Had a look at this paper:
Klein, B., McCall, L., Austin, D., Piterman, L. (2007) A psychometric evaluation of the Learning Styles Questionnaire: 40-item version. British Journal of Educational Technology;38(1):23-32.
And a couple of DFES reports:
Coffield F, Mosely D, Hall E, Ecclestone K (2005). Should we be using learning styles? http://www.lsda.org.uk/files/PDF/1540.pdf
Coffield F, Mosely D, Hall E, Ecclestone K (2005). Learning styles and pedagogy in post-16 learning. http://www.lsda.org.uk/files/PDF/1543.pdf
Coffield and colleagues identify
“… a wide spectrum of theoretical and practical positions on a continuum, consisting of five main ‘families’ or schools of thought …”
71 separate learning styles, in fact, gleaned from a proliferation of different, sometimes overlapping, sometimes dichotomous categories. No consensus has emerged about practical recommendations – there are understandable reservations about prescribing recipes. The various models are differerently useful – the adoption of one or another risks over-simplication – and none is without validity and reliability issues. Even if the existence of learning styles is taken for granted, matching these with teaching styles is problematic. The social and environmental context of learning styles is widely overlooked, self-reported responses are treated as objective measures, and there is a tendency to label individuals rather than describing traits.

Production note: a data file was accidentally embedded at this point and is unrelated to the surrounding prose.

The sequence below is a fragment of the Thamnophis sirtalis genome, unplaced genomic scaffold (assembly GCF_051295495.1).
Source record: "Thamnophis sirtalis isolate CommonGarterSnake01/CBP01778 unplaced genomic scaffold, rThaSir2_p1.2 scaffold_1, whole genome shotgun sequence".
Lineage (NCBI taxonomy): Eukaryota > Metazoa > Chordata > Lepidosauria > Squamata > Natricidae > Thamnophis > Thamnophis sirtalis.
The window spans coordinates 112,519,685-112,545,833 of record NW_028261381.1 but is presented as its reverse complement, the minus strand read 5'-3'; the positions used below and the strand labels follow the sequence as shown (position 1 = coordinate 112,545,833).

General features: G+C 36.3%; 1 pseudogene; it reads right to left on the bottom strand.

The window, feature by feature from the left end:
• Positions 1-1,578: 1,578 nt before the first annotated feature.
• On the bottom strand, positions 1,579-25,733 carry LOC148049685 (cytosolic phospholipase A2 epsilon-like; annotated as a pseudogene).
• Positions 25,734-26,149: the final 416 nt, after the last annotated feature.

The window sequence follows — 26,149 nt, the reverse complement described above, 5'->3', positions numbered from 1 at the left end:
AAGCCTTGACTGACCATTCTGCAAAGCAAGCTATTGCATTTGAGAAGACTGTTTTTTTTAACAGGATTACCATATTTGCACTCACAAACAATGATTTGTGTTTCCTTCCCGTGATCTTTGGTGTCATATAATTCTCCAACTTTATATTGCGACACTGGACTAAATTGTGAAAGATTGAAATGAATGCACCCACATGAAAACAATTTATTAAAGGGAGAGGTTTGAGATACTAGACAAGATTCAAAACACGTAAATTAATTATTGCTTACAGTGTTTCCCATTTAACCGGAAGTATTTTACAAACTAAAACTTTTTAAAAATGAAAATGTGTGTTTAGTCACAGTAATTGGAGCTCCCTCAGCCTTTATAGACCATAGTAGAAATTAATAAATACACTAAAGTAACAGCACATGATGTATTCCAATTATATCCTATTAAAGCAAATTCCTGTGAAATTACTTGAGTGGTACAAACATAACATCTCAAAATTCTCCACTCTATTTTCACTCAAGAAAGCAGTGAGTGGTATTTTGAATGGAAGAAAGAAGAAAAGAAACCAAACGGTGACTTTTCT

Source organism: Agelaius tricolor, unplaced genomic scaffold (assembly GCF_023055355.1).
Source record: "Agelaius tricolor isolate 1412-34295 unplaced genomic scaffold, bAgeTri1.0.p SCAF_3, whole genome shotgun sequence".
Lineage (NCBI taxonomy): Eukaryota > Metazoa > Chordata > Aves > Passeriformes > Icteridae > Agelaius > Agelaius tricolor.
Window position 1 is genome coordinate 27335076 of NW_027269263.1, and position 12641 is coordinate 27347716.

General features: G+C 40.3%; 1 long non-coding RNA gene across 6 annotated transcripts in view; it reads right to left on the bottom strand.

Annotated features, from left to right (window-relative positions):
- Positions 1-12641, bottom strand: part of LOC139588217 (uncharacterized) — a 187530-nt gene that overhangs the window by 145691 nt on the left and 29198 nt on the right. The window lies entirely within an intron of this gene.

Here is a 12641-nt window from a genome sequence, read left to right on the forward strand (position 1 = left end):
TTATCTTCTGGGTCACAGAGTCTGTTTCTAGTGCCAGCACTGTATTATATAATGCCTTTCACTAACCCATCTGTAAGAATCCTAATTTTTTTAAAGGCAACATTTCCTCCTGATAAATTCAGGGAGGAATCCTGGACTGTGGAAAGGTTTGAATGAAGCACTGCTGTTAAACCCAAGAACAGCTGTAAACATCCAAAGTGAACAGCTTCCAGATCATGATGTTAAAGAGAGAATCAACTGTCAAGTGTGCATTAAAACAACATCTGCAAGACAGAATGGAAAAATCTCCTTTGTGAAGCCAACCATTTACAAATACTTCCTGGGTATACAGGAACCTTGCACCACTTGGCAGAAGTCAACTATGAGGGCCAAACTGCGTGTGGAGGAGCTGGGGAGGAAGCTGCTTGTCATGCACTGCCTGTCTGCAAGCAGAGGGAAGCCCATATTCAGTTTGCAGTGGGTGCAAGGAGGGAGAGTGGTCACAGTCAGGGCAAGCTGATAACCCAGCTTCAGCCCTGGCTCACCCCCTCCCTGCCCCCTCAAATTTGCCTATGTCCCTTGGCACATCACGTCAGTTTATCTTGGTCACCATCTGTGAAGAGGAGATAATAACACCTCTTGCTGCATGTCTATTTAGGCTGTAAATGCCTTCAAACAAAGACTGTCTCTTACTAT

Coffield and colleagues commend the work of Entwhistle and Vermunt for their solid theoretical grounding and the caution of their conclusions. More research is needed in putting their findings into practice; it would be easy to make a mess of implementing what we know at the moment.
But it’s important to perservere with learning styles. The acquisition of a lexicon with which to put hitherto nebulous experiences and impressions into words is powerfully motivating for some students in considering their learning. That this country lacks a theory of pedagogy is becoming widely recognised as an issue to address – pedagogical thinking may help to bridge learning styles and teaching practice.
So not a case of JFDI, like the Open University-produced documentary on the NHS I watched last night Can Gerry Robinson Fix the NHS? (http://www.open2.net/nhs/index.html) in which said management consultant prowled around a Rotherham Hospital being exasperated and casting most of the consultants as obstructive, over-complicated tyrant-premadonnas.